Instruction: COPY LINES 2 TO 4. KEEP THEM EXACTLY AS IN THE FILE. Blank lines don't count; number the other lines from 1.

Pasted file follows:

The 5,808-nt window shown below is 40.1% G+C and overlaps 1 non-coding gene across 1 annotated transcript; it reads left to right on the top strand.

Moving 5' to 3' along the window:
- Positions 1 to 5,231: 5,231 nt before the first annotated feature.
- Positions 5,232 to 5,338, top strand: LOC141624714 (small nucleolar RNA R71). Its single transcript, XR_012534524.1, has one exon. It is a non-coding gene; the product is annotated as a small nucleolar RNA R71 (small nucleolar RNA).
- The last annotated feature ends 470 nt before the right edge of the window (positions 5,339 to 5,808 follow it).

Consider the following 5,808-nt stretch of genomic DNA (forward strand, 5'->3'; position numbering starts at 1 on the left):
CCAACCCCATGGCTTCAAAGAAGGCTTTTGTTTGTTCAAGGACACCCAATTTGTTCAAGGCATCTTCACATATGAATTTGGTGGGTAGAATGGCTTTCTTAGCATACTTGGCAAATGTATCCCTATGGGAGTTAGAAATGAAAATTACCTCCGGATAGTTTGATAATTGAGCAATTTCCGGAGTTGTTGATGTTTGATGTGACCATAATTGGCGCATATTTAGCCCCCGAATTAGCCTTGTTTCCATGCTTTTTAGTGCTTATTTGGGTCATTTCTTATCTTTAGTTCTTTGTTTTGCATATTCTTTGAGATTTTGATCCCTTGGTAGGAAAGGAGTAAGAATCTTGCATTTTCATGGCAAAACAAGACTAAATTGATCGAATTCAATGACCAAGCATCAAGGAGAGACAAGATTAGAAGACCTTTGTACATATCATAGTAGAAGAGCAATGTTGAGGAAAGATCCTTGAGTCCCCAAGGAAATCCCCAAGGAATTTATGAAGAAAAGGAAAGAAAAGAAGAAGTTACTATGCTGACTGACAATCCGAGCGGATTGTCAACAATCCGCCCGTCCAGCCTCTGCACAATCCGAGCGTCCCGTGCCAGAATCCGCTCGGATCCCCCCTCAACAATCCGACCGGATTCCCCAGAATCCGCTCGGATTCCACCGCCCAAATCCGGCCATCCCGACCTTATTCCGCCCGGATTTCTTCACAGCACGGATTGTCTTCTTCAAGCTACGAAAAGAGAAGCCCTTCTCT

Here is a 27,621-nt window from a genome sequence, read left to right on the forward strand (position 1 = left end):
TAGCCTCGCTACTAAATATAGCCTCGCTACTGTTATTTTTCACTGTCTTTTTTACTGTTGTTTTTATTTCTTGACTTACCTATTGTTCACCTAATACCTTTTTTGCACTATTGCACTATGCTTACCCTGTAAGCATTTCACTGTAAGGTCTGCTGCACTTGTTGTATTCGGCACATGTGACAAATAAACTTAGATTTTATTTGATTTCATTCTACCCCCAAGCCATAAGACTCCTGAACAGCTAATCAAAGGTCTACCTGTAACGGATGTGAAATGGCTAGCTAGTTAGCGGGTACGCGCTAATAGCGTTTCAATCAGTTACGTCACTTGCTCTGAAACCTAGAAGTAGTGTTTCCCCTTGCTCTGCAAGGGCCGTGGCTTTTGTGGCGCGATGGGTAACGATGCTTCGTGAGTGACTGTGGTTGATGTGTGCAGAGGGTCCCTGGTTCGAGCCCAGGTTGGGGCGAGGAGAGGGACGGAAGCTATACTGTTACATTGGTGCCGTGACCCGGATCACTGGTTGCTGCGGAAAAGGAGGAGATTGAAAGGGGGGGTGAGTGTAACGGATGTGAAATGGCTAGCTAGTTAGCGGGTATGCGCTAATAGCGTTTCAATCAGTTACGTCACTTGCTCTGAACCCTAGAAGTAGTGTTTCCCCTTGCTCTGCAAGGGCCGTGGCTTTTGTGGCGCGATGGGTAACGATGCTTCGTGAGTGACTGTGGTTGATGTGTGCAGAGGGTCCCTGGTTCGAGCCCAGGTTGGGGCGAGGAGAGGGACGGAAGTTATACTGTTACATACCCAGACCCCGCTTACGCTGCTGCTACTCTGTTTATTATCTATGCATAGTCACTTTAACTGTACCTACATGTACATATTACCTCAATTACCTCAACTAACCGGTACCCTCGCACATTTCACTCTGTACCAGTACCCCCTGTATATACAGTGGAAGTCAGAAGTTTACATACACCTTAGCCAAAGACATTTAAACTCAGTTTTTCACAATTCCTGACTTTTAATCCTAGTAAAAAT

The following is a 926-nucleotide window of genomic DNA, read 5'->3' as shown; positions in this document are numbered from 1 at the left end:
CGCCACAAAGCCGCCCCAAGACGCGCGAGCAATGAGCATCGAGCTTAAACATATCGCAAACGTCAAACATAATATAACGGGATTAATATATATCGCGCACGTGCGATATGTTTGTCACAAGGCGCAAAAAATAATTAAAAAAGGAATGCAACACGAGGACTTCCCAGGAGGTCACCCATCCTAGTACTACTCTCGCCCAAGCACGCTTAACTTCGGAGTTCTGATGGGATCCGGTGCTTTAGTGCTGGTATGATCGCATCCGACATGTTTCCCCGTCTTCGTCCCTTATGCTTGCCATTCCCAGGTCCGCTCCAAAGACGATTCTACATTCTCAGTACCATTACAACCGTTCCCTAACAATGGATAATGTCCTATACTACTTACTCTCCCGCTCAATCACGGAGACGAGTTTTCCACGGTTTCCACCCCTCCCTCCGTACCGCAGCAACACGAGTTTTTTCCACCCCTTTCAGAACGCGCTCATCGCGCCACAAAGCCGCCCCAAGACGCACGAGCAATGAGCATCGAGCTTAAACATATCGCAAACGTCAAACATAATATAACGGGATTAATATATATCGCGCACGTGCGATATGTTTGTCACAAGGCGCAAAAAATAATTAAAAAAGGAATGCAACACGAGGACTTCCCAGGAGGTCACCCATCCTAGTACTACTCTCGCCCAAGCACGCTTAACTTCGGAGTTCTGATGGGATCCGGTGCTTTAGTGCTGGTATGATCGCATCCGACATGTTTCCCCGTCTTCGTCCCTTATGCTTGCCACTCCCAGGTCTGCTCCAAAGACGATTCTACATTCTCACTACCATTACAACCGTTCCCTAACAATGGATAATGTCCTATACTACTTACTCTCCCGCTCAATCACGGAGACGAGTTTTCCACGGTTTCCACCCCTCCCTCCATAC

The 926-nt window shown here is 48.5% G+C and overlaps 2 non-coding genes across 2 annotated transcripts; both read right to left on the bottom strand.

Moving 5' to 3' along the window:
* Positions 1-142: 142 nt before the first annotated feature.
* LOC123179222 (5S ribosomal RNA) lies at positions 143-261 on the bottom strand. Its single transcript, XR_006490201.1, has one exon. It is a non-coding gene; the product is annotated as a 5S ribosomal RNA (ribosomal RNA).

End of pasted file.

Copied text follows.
Moving 5' to 3' along the window:
- Positions 1 to 5,231: 5,231 nt before the first annotated feature.
- Positions 5,232 to 5,338, top strand: LOC141624714 (small nucleolar RNA R71). Its single transcript, XR_012534524.1, has one exon. It is a non-coding gene; the product is annotated as a small nucleolar RNA R71 (small nucleolar RNA).